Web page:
They say you never know what you’ve got until it’s gone, and Dominique Byrd can certainly attest to that.

One of the newest members of the Washington Redskins, the tight end says although he had a solid career at USC and went on to get selected in the third round of the 2006 draft by St. Louis, he never actually loved or appreciated his skills as a football player or the opportunity to play professionally.

The 6-foot-3, 255-pound Byrd appeared in a combined 14 games and recorded only six catches for 83 yards and a touchdown during the 2006 and 2007 seasons. But by 2008, Byrd was out of the league. He made a brief return with Arizona in 2009, but didn’t appear in a game, and then spent 2010 waiting for an opportunity that never came.

Byrd signed with the Seattle Seahawks in January, and appeared in one game this season, but got released again.

For Byrd, the last month has consisted of a lot of self-examination, a lot of training, and a lot of prayer. His phone finally rang early Tuesday morning, and Byrd quickly scrambled to fly from Los Angeles to Ashburn to join the Washington Redskins, who had just placed Chris Cooley on injured reserve.

“I got the call at 6 or 7 in the morning, and you’ve just got to be ready to go,” Byrd said. “If you’re not ready going into a situation you find out real fast that you’re not where you need to be so you just want to make sure every day that you’re doing what you need to do.”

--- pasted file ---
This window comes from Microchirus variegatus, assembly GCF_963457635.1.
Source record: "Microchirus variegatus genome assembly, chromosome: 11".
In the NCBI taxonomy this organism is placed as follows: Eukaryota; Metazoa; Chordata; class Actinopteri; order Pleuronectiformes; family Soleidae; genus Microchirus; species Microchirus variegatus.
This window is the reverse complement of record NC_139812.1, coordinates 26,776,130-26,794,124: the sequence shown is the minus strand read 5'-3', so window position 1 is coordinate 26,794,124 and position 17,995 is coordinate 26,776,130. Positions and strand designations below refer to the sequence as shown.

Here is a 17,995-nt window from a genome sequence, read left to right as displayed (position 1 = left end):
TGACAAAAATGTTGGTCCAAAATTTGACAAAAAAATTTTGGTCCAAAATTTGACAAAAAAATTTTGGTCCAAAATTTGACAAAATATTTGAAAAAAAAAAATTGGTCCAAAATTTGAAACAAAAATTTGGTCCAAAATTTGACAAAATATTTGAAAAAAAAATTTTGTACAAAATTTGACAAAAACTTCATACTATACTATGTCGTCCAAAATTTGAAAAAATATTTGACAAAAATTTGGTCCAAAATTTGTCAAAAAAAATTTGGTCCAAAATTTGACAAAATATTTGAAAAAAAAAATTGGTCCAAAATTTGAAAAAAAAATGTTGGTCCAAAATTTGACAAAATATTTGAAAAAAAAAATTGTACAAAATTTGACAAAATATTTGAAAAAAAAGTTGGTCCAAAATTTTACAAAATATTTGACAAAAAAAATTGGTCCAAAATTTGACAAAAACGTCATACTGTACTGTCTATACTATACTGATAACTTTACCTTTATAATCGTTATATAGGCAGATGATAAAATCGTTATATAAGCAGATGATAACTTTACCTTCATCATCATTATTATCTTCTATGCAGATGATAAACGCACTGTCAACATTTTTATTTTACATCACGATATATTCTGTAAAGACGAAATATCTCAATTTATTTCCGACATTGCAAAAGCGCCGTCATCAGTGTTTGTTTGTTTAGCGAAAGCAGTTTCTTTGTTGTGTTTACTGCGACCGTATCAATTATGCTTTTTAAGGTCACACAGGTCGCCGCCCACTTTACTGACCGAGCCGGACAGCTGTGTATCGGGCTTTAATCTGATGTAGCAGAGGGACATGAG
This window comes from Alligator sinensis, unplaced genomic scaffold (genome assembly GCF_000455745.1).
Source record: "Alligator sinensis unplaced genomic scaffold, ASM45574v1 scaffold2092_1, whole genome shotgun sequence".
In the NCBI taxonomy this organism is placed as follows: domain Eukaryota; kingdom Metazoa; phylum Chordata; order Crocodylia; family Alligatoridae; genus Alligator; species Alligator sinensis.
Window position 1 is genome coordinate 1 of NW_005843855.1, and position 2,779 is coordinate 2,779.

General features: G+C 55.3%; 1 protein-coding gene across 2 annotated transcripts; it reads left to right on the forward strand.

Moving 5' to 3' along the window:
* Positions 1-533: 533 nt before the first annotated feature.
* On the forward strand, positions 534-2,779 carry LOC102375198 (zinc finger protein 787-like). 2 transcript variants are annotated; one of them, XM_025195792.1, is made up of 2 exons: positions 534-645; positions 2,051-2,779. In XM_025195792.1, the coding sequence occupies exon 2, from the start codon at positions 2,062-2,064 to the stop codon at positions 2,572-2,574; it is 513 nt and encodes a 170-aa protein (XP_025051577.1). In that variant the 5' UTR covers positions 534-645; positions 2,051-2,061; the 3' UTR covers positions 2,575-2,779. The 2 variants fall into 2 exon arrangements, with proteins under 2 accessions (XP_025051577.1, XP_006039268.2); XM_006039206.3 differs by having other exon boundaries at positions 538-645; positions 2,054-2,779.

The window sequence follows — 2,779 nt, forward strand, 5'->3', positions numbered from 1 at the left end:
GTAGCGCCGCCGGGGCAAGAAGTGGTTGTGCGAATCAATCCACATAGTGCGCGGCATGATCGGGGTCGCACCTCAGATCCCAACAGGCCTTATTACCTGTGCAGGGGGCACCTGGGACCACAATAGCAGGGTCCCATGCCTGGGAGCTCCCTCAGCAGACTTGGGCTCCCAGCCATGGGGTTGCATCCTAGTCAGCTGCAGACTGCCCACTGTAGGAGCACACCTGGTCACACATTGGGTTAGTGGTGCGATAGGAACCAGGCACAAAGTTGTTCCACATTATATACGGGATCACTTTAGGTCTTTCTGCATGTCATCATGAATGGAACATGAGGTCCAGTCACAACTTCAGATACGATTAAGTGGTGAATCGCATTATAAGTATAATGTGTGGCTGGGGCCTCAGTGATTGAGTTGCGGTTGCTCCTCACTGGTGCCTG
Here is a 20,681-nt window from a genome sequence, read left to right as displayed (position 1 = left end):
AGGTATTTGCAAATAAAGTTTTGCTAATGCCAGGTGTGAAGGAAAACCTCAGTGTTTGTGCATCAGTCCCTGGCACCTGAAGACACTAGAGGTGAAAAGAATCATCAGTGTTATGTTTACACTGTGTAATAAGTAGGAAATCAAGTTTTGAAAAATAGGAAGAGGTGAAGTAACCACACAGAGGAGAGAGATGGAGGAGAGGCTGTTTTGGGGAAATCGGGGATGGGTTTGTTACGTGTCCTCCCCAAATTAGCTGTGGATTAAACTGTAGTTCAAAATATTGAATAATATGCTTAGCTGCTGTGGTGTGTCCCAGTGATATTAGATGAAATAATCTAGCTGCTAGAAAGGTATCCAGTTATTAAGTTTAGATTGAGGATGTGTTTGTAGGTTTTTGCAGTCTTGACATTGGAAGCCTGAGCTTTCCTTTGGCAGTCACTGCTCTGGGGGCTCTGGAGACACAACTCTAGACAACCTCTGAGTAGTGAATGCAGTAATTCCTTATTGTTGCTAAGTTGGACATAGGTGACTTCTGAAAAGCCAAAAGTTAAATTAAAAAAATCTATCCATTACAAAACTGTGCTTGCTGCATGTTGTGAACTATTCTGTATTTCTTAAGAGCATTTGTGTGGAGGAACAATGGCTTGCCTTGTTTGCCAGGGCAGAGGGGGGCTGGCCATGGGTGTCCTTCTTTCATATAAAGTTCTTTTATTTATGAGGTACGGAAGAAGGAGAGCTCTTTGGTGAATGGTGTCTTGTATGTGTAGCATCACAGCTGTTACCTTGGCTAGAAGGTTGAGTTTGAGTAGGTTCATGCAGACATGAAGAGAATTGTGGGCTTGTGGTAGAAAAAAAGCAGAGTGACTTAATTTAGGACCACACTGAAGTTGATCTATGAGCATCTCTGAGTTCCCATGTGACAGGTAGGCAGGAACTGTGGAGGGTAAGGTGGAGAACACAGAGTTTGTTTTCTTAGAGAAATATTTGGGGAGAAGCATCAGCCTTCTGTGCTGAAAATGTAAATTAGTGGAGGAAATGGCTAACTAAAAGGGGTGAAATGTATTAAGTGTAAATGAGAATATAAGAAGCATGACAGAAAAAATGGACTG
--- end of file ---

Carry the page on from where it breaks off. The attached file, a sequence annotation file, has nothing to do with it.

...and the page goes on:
Byrd hopes that this time around he can finally seize the opportunity before him and that he can settle in with the Redskins, whose top playmaker is now his former USC teammate and fellow tight end Fred Davis.

“I think that I have a unique position where the game of football was taken away from me for some immature things that happened early on in my career, so I gained a love for the game kind of late,” Byrd said. “I think college, early in my pro career, I was just taking for granted what I had and didn’t really love the game. I actually gained a love for working out, too. Kinda weird. You think if a guy’s already in the league, he loves the game. But I asked God for another opportunity and had faith in myself and I’m here.”

Byrd was two years ahead of Davis at USC, but in the last two days, he has picked his friend’s brain often while working to learn the Redskins’ offense. Byrd said he’s still learning how coaches want to use him.

Mike Shanahan said Byrd was the best pass-catching tight end on the free agent market, and Kyle Shanahan said Byrd’s athleticism made him attractive to Washington.

“He is a guy who we know is athletic and he can separate and do some things in the pass game,” the offensive coordinator said. “I wanted to bring in a guy like that to see what he can do here and take a look at him.”

Davis, who has the most familiarity with Byrd, said Byrd can help in a variety of ways.

“He’s a good receiver, runs good routes, decent blocker, good downfield threat, he’ll provide depth in case something happens,” Davis said. “He’s got to learn the offense first, and it’ll be a little while, but he’ll provide depth.

“It’s kind of funny to be in the same situation like [at USC],” Davis added. “Similar colors and everything, same jersey numbers and everything.”

Before this season, Davis wore No. 86, but at the start of training camp made the switch to 83, which was his college number. No one had claimed 86, so when Byrd arrived, he was able to pick that number, which he wore in college.

“It’s great to be back with Fred,” Byrd said. “Not being in football, I got a chance to watch some more of the games and see what he’s doing on the field. Everybody sees he’s been doing a great job all year and it’s great to be back with him because you have some familiarity and you can discuss the offense with him. I think we’ll be fine. Me being here is just a good opportunity.”